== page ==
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When elite politics competes with people’s interests

The proposed general election appears to be primarily meant to satisfy the thirst for power of the few at the expense of the majority

From poverty to power and wealth - Sketch by Wong Soak Koon

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Pandemic-fatigued Malaysians have already been given an inkling as to what will happen if and when the threat of Covid-19 virus has subsided, especially after much of the country’s population are already vaccinated.

A general election will be called, reiterated Home Minister Hamzah Zainudin recently, to supposedly ensure that the government of the day remains accountable to the people.

To be sure, calls have been made in recent months by certain quarters, particularly Umno, for a general election to be held as soon as possible, especially when the Perikatan Nasional government’s parliamentary majority is seen to be slipping away from its grip, making it vulnerable.

In the minds of those pursuing this line of thinking, the political instability that the country is facing now can be overcome by seeking a fresh mandate of the people at the ballot box. They are hoping for a more stable government armed with political legitimacy.

To jog our memory, the political instability that has emerged over the last one year can be largely traced to the fact that the PN pact was cobbled in indecent haste to capture Putrajaya after the premature collapse of the democratically elected Pakatan Harapan government. The PN government lacks political legitimacy as a result.

There has also been bickering of various sorts, which is divisive, among the partners of the pact – which has now evolved into a collective of PN and Muafakat Nasional and sometimes Umno-Barisan Nasional – ever since.

Moreover, there appears to be competing interests between certain partners of the PN pact. This is apart from the buying of influence and MPs through plum job offers as a way of gaining political strength.

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An electoral contest may not be what the rest of the country, particularly the poor, the desperate and the disadvantaged, are hoping for. These are people who are haunted, probably daily, by the question of putting food on the table.

We should be mindful that the pandemic and the ensuing movement control order of various versions have imposed economic challenges on the people. Some have been retrenched or made to do jobs that they were not trained for, while quite a number have joined the ranks of the poor.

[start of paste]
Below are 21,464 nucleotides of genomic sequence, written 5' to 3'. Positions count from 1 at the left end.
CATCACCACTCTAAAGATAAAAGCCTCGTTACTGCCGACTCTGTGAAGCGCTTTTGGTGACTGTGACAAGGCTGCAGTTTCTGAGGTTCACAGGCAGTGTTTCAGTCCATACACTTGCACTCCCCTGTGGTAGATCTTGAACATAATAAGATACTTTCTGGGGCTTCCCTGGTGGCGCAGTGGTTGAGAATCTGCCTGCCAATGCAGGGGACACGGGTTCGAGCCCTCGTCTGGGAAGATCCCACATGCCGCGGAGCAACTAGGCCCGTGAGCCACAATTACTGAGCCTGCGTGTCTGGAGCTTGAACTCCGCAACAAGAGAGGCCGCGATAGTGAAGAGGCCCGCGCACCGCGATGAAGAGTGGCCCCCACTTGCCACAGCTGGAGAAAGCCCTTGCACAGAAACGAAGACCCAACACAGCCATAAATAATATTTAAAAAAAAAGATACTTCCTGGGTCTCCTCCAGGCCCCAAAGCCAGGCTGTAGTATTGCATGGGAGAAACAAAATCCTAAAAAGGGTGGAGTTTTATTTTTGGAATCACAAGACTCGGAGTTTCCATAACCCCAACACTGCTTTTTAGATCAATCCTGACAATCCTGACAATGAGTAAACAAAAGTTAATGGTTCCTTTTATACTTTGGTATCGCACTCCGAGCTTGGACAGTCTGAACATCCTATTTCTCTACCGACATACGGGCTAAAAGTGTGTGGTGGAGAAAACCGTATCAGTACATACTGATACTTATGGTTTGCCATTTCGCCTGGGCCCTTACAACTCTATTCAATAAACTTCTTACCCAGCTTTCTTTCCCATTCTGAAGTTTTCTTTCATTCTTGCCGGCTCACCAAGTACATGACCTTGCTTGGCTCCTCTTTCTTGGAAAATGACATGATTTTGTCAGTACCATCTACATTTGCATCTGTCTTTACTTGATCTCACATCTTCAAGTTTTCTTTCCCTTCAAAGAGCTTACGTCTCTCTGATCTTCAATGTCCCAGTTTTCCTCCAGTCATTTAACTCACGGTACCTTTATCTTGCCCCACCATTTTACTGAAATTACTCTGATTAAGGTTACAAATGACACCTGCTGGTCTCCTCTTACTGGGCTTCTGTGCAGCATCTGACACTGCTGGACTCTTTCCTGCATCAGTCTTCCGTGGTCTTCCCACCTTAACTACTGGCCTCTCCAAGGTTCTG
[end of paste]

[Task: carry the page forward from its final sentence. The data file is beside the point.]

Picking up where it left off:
In the meantime, their children, deemed a “lost generation”, are trying to catch up on their studies after having lost much time away from face-to-face classes amid the pandemic.

The pandemic has also made the gap between the affluent and the struggling so obscene as to make Persian poet Rumi’s observation of an unequal society, as well as a critique of those opposed to music, so poignant.

When asked which music sounds are considered haram in Islam, Rumi replied: The sounds of spoons playing in the pots of the rich, which are heard by the poor and hungry.

In other words, going to polling stations when the poor and the desperate have to eke out a living to survive seems like a luxury of time they can do without.

It would also irk them to know that so much of the taxpayers’ money and other resources would go towards managing and executing the general election instead of helping to revive the sluggish economy for the benefit of the common people.

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Against this backdrop, the proposed general election appears to be primarily meant to satisfy the thirst for power of the few at the expense of the majority, many of whom are merely clinging on hope to survive.

Besides this, there has been a suggestion that is less cumbersome and expensive: determine which leader has the majority to rule the country on the floor of the Dewan Rakyat.

It is crucial that one makes the vital distinction between the survival of ordinary Malaysians and that of the political elite. The two may not coincide. – The Malaysian Insight

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